“Munch”: exploded portrait of a tortured painter

“Munch”: exploded portrait of a tortured painter

Movies

The previous film made about Edvard Munch (1863-1944) takes us back to 1974, the release date of the remarkable feature film Edvard Munch, the Dance of Life , by the Englishman Peter Watkins, whose inextricable story and formal approach seemed to hold up the mirror to the artist, the complexity of his personality and his work. It was therefore necessary to wait fifty years for another filmmaker to dare to confront this universally known painter whose diversity of styles never ceased, in his time, to disconcert critics and amateurs.

This filmmaker, who is also Norwegian, has known Munch, like, he says, “most of [his] compatriots” since childhood. Being born in the same country as the artist did not, however, spare Henrik Martin Dahlsbakken ( Returning Home , 2015; Cave , 2016; An Affair , 2018) from a long period of research and writing.

It took him five years to achieve Munch . A film with turbulent contours which, like Edvard Munch’s The Dance of Life , frees itself from linear rules and formal conventions. As if it were a question of protecting the painter from all academicism at all costs.

Free yourself from linear rules

Henrik Martin Dahlsbakken sticks to it, shaking up the narrative chronology in favor of a fragmented story featuring four determining periods in the painter’s life and work. First his youthful years, during a vacation in the county of Vestfold, where the young Edvard fell in love with a married woman. Then his 30th birthday, which the filmmaker chooses to represent in a Berlin of the 2000s, where, suffering criticism and rejection, the artist abandons himself to long monologues and gets drunk in the thick heat of nightclubs. His 40th birthday follows, represented by a stay in a psychiatric institute, where Munch, prey to all kinds of illuminations, confides his anxieties and his artistic questions to Doctor Daniel Jacobson. Finally, old age, where, holed up in his home, the artist watches over the preservation of his work in a Norway occupied by the Germans.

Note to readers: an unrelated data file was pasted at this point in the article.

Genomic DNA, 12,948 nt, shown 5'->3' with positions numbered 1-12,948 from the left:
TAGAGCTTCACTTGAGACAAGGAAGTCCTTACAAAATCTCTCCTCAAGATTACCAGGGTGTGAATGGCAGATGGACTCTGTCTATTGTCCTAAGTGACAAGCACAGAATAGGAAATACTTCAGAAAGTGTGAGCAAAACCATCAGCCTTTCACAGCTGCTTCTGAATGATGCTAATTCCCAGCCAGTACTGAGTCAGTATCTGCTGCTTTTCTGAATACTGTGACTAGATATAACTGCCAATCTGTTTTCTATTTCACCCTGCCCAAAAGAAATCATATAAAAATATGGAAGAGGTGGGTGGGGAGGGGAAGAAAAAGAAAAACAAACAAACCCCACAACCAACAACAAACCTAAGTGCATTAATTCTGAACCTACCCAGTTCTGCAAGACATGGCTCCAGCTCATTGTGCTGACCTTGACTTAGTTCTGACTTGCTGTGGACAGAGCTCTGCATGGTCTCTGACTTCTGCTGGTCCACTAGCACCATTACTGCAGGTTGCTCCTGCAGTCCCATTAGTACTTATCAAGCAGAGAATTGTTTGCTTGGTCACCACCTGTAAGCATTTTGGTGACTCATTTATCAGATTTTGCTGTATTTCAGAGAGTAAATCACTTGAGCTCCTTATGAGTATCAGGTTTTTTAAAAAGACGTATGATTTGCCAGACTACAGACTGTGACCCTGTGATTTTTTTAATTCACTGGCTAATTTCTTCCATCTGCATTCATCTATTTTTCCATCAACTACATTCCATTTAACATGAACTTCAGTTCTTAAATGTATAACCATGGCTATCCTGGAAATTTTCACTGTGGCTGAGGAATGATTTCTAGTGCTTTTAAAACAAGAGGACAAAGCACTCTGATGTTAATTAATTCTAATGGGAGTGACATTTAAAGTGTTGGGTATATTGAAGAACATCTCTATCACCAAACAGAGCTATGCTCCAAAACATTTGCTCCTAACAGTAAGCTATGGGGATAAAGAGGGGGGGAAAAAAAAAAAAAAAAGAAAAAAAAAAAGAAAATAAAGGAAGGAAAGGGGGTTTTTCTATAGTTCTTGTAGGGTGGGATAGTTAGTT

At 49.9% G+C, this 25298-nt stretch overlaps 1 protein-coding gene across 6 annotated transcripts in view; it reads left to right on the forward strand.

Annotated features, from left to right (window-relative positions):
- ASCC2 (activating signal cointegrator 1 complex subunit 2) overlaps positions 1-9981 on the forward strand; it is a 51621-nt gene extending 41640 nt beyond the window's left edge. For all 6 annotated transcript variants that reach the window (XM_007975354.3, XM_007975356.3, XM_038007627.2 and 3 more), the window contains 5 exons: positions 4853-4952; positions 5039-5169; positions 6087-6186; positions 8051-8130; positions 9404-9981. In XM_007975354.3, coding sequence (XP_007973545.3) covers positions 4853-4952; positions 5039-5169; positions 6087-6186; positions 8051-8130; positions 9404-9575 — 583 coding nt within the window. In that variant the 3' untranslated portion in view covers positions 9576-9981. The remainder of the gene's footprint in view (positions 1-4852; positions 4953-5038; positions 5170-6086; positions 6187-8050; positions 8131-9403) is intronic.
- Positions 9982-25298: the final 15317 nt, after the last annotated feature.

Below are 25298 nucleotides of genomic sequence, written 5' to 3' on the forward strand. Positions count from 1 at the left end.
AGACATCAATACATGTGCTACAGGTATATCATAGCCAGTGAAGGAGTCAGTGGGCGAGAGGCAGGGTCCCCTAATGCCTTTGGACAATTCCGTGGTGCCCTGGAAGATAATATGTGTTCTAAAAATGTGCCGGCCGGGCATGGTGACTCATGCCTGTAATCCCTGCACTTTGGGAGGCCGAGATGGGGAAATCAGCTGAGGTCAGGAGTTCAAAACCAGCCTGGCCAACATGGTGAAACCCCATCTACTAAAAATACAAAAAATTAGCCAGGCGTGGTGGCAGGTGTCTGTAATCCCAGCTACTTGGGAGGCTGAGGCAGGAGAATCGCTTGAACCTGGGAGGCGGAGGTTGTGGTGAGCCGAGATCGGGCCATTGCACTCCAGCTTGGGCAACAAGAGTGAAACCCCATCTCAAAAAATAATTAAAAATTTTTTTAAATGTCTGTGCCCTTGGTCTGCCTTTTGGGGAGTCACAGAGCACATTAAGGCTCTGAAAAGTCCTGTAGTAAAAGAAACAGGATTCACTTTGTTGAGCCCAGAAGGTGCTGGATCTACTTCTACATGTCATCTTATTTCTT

To each of these periods, the filmmaker chose to attribute its own aesthetic (from naturalism to black and white, via hyperrealism) and to Munch a different interpreter, the painter appearing respectively, at 20, at 30, at 40 years old, in the guise of the actors Alfred Ekker Strande, Mattis Herman Nyquist, Ola G. Furuseth then, at the end of his life, the actress Anne Krigsvoll. These radical choices, which aim to reflect both Munch’s personal vertigo and the various fields of exploration to which he lent himself throughout his life, have at least the double merit of avoiding the pictorial effect (“in the manner of”) and simplification – of the man as much as of his work.

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